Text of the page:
The evolution of alternative parasitic life histories in large blue butterflies.

Research output: Contribution to journalJournal articleResearchpeer-review

Thomas D Als, Roger Vila, Nikolai P Kandul, David R Nash, Shen-Horn Yen, Yu-Feng Hsu, André A Mignault, Jacobus J Boomsma, Naomi E Pierce

Large blue (Maculinea) butterflies are highly endangered throughout the Palaearctic region, and have been the focus of intense conservation research. In addition, their extraordinary parasitic lifestyles make them ideal for studies of life history evolution. Early instars consume flower buds of specific host plants, but later instars live in ant nests where they either devour the brood (predators), or are fed mouth-to-mouth by the adult ants (cuckoos). Here we present the phylogeny for the group, which shows that it is a monophyletic clade nested within Phengaris, a rare Oriental genus whose species have similar life histories. Cuckoo species are likely to have evolved from predatory ancestors. As early as five million years ago, two Maculinea clades diverged, leading to the different parasitic strategies seen in the genus today. Contrary to current belief, the two recognized cuckoo species show little genetic divergence and are probably a single ecologically differentiated species. On the other hand, some of the predatory morphospecies exhibit considerable genetic divergence and may contain cryptic species. These findings have important implications for conservation and reintroduction efforts.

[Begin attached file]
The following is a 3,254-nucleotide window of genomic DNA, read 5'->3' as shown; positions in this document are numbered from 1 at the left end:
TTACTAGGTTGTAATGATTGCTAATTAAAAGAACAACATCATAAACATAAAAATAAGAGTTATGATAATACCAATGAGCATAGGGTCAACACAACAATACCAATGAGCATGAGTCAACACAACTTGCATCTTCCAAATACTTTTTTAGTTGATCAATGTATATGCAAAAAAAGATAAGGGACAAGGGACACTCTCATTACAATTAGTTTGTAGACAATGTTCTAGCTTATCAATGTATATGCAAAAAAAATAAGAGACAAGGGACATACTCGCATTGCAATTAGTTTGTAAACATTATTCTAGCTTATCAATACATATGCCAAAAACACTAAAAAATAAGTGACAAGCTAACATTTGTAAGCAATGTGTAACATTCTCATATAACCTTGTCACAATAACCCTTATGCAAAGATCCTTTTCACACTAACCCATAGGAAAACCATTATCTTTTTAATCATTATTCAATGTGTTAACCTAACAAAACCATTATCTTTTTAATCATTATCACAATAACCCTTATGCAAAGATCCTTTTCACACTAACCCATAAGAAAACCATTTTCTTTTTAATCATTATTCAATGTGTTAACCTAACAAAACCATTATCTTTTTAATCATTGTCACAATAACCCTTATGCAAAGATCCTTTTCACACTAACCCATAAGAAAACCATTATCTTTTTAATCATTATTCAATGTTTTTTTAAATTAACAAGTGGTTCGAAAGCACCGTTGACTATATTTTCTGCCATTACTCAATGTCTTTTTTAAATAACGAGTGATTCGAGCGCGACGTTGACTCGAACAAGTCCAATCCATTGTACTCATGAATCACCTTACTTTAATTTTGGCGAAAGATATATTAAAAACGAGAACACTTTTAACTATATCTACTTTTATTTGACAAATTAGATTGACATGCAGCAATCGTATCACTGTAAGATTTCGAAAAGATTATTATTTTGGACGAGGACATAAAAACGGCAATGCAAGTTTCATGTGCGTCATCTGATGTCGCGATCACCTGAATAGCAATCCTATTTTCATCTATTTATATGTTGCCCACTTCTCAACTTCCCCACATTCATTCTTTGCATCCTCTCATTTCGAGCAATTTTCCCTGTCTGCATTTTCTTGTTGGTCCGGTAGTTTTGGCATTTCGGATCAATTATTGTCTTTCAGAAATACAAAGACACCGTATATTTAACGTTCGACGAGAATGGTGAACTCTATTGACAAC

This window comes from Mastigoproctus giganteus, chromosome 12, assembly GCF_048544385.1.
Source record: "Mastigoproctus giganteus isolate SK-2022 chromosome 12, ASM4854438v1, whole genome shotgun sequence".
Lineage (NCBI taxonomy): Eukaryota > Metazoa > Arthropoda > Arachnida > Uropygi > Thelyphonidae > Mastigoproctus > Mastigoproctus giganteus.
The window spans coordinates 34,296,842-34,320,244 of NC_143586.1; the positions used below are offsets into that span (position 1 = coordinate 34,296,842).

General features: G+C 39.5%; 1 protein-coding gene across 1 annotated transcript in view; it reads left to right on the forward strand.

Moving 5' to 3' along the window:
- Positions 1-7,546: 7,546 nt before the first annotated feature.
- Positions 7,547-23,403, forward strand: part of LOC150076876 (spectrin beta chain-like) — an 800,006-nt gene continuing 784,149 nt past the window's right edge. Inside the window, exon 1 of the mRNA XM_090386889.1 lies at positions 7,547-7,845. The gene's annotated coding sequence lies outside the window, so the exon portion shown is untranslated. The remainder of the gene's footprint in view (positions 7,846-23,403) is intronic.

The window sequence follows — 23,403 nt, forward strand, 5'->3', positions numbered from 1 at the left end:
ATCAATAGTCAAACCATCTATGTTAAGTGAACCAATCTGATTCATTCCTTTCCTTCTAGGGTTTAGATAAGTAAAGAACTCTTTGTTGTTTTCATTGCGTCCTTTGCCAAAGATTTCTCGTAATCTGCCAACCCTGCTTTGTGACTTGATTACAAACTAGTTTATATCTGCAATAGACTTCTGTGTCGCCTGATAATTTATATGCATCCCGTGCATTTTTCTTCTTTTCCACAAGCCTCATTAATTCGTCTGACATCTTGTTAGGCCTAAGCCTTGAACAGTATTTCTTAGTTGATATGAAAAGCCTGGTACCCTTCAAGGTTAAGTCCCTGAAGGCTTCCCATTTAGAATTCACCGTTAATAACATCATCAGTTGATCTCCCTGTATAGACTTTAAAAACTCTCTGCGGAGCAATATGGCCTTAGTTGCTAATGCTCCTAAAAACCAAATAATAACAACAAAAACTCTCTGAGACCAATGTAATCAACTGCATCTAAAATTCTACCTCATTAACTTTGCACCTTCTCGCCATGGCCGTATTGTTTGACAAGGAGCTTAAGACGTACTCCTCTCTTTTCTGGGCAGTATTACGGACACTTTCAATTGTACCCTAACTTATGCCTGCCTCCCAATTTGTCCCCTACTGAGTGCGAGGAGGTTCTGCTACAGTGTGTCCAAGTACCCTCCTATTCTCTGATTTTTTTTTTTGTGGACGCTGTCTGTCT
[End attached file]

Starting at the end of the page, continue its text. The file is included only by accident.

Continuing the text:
Udgivelsesdato: 2004-Nov-18
Original languageEnglish
Issue number7015
Pages (from-to)386-90
Number of pages4
Publication statusPublished - 2004

Bibliographical note

Keywords: Animals; Ants; Bayes Theorem; Butterflies; Evolution; Female; Flowers; Host-Parasite Interactions; Life Cycle Stages; Likelihood Functions; Male; Molecular Sequence Data; Phylogeny; Predatory Behavior; Time Factors

ID: 2688708